The other day, I was rummaging through the seemingly thousands of Bally stories we published this year for a magazine contest we're entering when I came across a name that looked familiar. And when I put two and two together, I realized I should have written this a long time ago.
Until this week, I never realized that fitness veteran Jim Booker, who passed away in October and whose death we reported in our magazine, was the same Jim Booker I had interviewed for a story we did on Bally during the summer. My predecessor, Amy Fischbach, had also interviewed him for this magazine and left his contact information with me.
Booker, best known as the founder of American Fitness Centers, died of pancreatic cancer at his home in Alpharetta, GA, a suburb of Atlanta, at the age of 76. I interviewed him because he was a Bally investor, and I wanted some insight into the company's possible bankruptcy proceedings. Jim was one of the few people I talked to who supported Bally, even though he acknowledged it had made mistakes in recent years.
Jim grew up in Kansas City, where we are based, and talked about being a member of Brookridge Golf and Country Club, where I had been earlier that day for a journalism summit. Jim launched his first gym in Kansas City in 1954 after putting together a few pieces of exercise equipment in his parents' garage.
Jim was ahead of his time. He was into protein shakes before anyone else was and shunned white bread from the dinner table. A few years ago, I lost a few pounds using the South Beach diet, and until then, I didn't realize how much sugar and carbs white bread has.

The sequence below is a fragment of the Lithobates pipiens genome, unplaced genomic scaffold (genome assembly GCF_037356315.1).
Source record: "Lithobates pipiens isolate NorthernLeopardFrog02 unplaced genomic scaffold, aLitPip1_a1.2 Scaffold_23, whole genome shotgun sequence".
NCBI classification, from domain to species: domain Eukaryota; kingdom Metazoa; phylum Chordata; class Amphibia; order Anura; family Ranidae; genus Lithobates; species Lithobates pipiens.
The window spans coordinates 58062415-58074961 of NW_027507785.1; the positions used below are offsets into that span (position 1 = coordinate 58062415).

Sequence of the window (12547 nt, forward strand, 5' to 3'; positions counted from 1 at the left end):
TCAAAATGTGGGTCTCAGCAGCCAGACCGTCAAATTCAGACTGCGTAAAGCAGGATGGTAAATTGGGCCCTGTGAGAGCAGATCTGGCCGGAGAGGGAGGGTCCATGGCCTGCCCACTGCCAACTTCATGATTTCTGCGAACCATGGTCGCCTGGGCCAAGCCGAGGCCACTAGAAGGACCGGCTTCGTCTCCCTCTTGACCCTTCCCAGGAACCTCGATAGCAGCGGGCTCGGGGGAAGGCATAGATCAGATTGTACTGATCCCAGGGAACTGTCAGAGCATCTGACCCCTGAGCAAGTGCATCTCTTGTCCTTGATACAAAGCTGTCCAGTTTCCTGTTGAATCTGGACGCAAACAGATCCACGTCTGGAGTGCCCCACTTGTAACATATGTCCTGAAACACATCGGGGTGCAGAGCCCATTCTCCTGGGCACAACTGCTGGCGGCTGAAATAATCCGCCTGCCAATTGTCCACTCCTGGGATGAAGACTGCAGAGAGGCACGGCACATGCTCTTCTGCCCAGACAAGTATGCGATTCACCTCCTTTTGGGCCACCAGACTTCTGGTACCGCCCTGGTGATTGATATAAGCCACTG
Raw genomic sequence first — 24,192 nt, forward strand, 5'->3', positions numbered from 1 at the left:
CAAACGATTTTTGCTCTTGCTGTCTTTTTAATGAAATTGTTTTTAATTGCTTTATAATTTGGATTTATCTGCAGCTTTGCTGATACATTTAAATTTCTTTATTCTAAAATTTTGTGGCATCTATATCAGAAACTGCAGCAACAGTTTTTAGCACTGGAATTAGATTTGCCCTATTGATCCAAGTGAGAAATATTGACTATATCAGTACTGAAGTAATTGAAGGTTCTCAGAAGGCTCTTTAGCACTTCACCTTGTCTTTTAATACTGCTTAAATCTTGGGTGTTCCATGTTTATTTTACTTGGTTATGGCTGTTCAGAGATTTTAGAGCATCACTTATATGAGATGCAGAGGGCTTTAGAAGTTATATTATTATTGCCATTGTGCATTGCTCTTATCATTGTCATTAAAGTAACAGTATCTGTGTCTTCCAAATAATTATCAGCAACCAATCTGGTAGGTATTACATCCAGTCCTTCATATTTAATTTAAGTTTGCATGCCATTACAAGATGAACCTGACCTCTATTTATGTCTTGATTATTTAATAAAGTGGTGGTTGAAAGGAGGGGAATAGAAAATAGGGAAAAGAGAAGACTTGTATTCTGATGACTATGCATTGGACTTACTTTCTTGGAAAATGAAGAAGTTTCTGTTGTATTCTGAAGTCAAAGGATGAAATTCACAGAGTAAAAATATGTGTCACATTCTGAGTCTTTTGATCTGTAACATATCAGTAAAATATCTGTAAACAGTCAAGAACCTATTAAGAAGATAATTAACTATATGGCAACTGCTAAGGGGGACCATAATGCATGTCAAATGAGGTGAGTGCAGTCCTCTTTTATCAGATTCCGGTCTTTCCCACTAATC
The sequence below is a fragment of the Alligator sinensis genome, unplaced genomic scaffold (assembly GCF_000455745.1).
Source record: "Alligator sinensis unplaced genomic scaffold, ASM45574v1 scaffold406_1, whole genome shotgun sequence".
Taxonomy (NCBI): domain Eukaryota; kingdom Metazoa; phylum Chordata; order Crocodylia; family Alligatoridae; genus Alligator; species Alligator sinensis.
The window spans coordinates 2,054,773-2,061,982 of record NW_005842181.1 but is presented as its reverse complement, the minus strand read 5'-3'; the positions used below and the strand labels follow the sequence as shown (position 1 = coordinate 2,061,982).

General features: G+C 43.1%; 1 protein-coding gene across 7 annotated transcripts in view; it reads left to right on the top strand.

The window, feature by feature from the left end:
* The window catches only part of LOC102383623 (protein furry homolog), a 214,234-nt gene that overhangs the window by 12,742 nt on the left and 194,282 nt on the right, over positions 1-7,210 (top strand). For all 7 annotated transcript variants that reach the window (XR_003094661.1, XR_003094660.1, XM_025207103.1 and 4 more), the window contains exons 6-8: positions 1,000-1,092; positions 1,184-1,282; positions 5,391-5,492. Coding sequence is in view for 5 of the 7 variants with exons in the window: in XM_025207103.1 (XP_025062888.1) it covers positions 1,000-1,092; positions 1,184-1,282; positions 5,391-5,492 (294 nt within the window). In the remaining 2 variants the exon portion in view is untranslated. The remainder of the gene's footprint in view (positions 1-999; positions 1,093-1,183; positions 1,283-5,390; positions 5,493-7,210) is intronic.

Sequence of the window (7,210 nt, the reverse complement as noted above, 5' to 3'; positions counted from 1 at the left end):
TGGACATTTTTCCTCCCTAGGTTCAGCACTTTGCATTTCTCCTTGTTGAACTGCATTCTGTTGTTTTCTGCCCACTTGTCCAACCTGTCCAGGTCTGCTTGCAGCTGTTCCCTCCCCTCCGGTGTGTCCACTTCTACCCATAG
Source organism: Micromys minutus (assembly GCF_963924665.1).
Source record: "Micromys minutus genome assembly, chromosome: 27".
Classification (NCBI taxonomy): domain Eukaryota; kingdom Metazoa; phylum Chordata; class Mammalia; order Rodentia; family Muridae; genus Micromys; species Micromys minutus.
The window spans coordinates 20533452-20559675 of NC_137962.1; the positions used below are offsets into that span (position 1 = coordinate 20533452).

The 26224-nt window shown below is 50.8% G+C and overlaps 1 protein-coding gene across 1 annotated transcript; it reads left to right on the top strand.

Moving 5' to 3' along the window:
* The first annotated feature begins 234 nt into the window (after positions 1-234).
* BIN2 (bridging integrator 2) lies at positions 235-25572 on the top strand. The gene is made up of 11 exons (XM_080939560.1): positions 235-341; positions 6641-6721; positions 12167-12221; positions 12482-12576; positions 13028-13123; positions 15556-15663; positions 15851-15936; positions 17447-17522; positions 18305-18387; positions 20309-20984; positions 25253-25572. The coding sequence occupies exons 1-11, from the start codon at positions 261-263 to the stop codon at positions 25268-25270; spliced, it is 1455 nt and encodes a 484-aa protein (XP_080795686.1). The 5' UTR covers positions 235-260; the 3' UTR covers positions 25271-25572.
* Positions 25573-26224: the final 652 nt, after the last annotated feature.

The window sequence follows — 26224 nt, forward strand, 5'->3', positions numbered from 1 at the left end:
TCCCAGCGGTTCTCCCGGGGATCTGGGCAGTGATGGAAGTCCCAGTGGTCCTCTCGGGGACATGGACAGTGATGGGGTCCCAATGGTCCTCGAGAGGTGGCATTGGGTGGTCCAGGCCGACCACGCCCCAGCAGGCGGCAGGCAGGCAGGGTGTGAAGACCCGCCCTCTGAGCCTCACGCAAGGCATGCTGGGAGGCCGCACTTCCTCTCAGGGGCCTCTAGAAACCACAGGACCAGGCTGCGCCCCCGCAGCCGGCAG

Before we got off the phone, Jim and I talked about Kansas City some more, then he asked about Amy.
"Has she had that baby yet?" he asked me.
Yes, I told him, and that baby was kind of the reason I got this position.
Jim was still on top of his game, even though I didn't realize how sick he was at the time. His wife, Ruth JoAnn--people just call her Jo, she told me today--said that Jim kept the illness to himself and that the cancer had gotten really bad leading up to the day he died. He also left behind four daughters and two grandchildren.
Jennipher Shaver and I attended one of the best seminars we've been to this year at the Athletic Business conference last week in Orlando. The seminar was all about the history of the fitness industry, and that gave us a lot of ideas as we prepare to celebrate the magazine's 25th anniversary next year.
I wish Jim was still around to help us with our celebration. I also wish this was written a couple of months ago.